New Book Release
Congressional Malpractice: Is Access to Affordable Healthcare A Right or A Privilege?
By Leonard Zwelling, M.D., M.B.A.
Contributing Author, Marianne L. Ehrlich
Forward by Retired U.S. Senator Tom Coburn, M.D.
Published by John M. Hardy Publishing, Houston Texas
Release date: 1 March 2018
The Latest From Dr. Leonard Zwelling:
One of the nuances of the Texas law banning abortion after only six weeks of gestation of the fetus is that the main form of enforcement is to have individual citizens turn in people they think are breaking the law. This, by the way, would include potentially guilty Uber drivers who knowingly transported pregnant women to abortion clinics after the sixth week of pregnancy. I’m not sure how the Uber driver would know these facts, but he or she is liable under the law.
Governor Abbott and the state legislature have thus deputized average citizens to become the abortion police in lieu of the usual authority for such matters, the real police. This is a terrible idea on many levels, not the least of which is that it turns innocent Texans into rats and weaponizes regular citizens.
It does seem to be an issue that arose out of nowhere, but it isn’t. It’s been around for centuries, just never really dealt with in the political arena. The issue is that of transgender people. We’ll take the broad view and say transgender people are those whose gender does not match with their sex. Transgender people are not homosexual, by definition, but, of course, can be. This is different and it is also under attack. Governor Kay Ivey of Alabama just signed into law legislation that prevents these young people from seeking and receiving gender-affirming medical treatment. This is on top of similar legislation around the country where Republican state legislatures seek to narrow the focus of acceptable human gender identity at the precise time when that fluidity is finally being accepted by many. This is most unfortunate.
A long time ago, there was a town surrounding a castle that was surrounded by a moat and high walls. The lord mayor of the town lived in the castle. A few thousand people lived in the town that was ruled by that local lord mayor who was appointed by the king of the country.
The main income of the town was generated by fifty or so highly skilled craftsmen who worked in wood, silver, gold and leather. The rest of the people in the town were small farmers, herders or aids to the craftsmen. Some of the helpers were actually apprentices learning a craft, but many were not. The apprentices would spend some years with the expert craftsmen and then either set up their own shop or move to another near-by town to do so.
Peggy Noonan makes a great point in her op-ed on The Wall Street Journal web site on March 31. The 1960 Presidential election was among the closest in history, far closer than the ones in 2016 and 2020 and more like 2000. The candidates were separated by about 100,000 votes out of over 60 million cast. Many think, as she points out, that it was ballot mischief in Chicago and Texas that gave JFK the electoral victory the morning after.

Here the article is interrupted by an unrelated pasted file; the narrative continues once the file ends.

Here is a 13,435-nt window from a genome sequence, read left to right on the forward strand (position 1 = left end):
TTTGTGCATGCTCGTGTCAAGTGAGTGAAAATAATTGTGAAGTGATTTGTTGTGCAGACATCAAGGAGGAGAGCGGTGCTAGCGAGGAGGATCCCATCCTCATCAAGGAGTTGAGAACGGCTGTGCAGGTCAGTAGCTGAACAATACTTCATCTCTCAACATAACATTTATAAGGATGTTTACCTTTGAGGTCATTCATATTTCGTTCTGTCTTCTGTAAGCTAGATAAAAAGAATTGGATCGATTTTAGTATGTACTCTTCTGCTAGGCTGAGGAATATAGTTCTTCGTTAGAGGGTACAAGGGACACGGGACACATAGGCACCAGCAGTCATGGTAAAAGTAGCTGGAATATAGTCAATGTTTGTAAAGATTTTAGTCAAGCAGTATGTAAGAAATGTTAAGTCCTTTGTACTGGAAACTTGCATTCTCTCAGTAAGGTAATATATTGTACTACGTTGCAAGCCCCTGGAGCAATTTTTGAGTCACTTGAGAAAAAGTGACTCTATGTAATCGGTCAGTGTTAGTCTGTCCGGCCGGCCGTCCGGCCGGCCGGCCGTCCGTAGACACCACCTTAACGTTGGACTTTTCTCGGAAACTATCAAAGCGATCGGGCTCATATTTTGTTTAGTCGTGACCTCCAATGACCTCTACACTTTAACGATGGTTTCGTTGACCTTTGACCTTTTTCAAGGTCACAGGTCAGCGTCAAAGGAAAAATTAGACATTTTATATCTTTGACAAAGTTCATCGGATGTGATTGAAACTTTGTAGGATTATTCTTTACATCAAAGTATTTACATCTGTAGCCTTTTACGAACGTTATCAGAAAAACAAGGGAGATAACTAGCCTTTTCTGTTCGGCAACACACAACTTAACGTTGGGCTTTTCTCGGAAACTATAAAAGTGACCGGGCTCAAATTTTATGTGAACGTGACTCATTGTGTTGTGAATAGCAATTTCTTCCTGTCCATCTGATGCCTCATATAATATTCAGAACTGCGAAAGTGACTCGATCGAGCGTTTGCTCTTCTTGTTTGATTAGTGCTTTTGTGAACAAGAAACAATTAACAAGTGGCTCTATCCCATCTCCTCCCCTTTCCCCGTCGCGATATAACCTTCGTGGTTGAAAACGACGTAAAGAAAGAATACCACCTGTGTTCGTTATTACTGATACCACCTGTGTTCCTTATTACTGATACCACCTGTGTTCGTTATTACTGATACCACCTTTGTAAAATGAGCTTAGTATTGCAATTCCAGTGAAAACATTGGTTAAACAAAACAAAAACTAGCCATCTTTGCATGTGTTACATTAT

Recently I noted that there have only been five presidents in MD Anderson’s long history and that the three earliest—Clark, LeMaistre, and Mendelsohn, each had long tenures in office. For the past ten years, the same is not the case. DePinho was a real short-termer for an MD Anderson leader and Pisters has yet to declare himself to be on a plane with his three earliest predecessors. In other words, it is too soon to say whether the historical norm of long-lived MD Anderson presidencies has vanished or is being re-established.
On the website of The New York Times on April 1, veteran Supreme Court and Pulitzer Prize-winning reporter Linda Greenhouse makes the case for why the latest Supreme Court hearings were such a disgrace.
The Republican minority led by Lindsey Graham, Ted Cruz, Marsha Blackburn and Josh Hawley made complete fools of themselves by focusing on Judge Jackson’s middle of the road record in child pornography cases and what the judge’s definition of a “woman” is instead of trying to assess her qualifications for the job, which are unquestionable. This is far more than I can say about current Justices Thomas and Kavanaugh.
Today, the North Carolina Tar Heels did what they did to Coach K in an early game against him at the start of his career at Duke. They beat the Duke Blue Devils.
In an amazingly close back and forth battle (18 lead changes) in New Orleans, UNC prevailed 81-77 by hitting a key three-point shot at the end of regulation while Duke missed some equally critical free throws down the stretch.
A couple of important notes first.
Coach Mike Krzyzewski is the winningest coach in the history of college basketball. He’s won more NCAA tournament games than anyone else. He’s won five national championships and been to 13 Final Fours. He’s also won three Olympic gold medals as a coach.